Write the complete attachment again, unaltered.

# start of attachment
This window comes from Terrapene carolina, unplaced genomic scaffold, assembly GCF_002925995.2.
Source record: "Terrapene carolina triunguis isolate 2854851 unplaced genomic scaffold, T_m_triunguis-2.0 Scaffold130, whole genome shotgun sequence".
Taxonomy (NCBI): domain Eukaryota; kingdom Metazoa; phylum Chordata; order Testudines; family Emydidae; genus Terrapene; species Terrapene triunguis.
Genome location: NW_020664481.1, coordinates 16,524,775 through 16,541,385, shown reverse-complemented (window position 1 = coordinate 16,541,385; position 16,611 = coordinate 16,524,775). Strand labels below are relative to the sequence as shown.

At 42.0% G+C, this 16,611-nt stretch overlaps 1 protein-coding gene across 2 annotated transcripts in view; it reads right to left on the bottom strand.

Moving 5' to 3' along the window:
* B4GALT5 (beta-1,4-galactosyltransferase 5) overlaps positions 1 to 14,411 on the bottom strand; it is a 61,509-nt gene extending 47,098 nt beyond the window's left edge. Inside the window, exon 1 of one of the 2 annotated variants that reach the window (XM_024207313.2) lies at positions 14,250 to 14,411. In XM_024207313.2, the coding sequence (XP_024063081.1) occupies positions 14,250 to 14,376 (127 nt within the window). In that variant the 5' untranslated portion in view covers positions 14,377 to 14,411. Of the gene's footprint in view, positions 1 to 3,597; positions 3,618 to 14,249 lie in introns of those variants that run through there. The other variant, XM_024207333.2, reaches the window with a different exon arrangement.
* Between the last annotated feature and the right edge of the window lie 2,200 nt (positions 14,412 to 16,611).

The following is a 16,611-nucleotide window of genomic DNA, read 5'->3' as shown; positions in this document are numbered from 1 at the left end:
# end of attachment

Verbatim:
This window comes from Terrapene carolina, unplaced genomic scaffold, assembly GCF_002925995.2.
Source record: "Terrapene carolina triunguis isolate 2854851 unplaced genomic scaffold, T_m_triunguis-2.0 Scaffold130, whole genome shotgun sequence".
Taxonomy (NCBI): domain Eukaryota; kingdom Metazoa; phylum Chordata; order Testudines; family Emydidae; genus Terrapene; species Terrapene triunguis.
Genome location: NW_020664481.1, coordinates 16,524,775 through 16,541,385, shown reverse-complemented (window position 1 = coordinate 16,541,385; position 16,611 = coordinate 16,524,775). Strand labels below are relative to the sequence as shown.

At 42.0% G+C, this 16,611-nt stretch overlaps 1 protein-coding gene across 2 annotated transcripts in view; it reads right to left on the bottom strand.

Moving 5' to 3' along the window:
* B4GALT5 (beta-1,4-galactosyltransferase 5) overlaps positions 1 to 14,411 on the bottom strand; it is a 61,509-nt gene extending 47,098 nt beyond the window's left edge. Inside the window, exon 1 of one of the 2 annotated variants that reach the window (XM_024207313.2) lies at positions 14,250 to 14,411. In XM_024207313.2, the coding sequence (XP_024063081.1) occupies positions 14,250 to 14,376 (127 nt within the window). In that variant the 5' untranslated portion in view covers positions 14,377 to 14,411. Of the gene's footprint in view, positions 1 to 3,597; positions 3,618 to 14,249 lie in introns of those variants that run through there. The other variant, XM_024207333.2, reaches the window with a different exon arrangement.
* Between the last annotated feature and the right edge of the window lie 2,200 nt (positions 14,412 to 16,611).

The following is a 16,611-nucleotide window of genomic DNA, read 5'->3' as shown; positions in this document are numbered from 1 at the left end: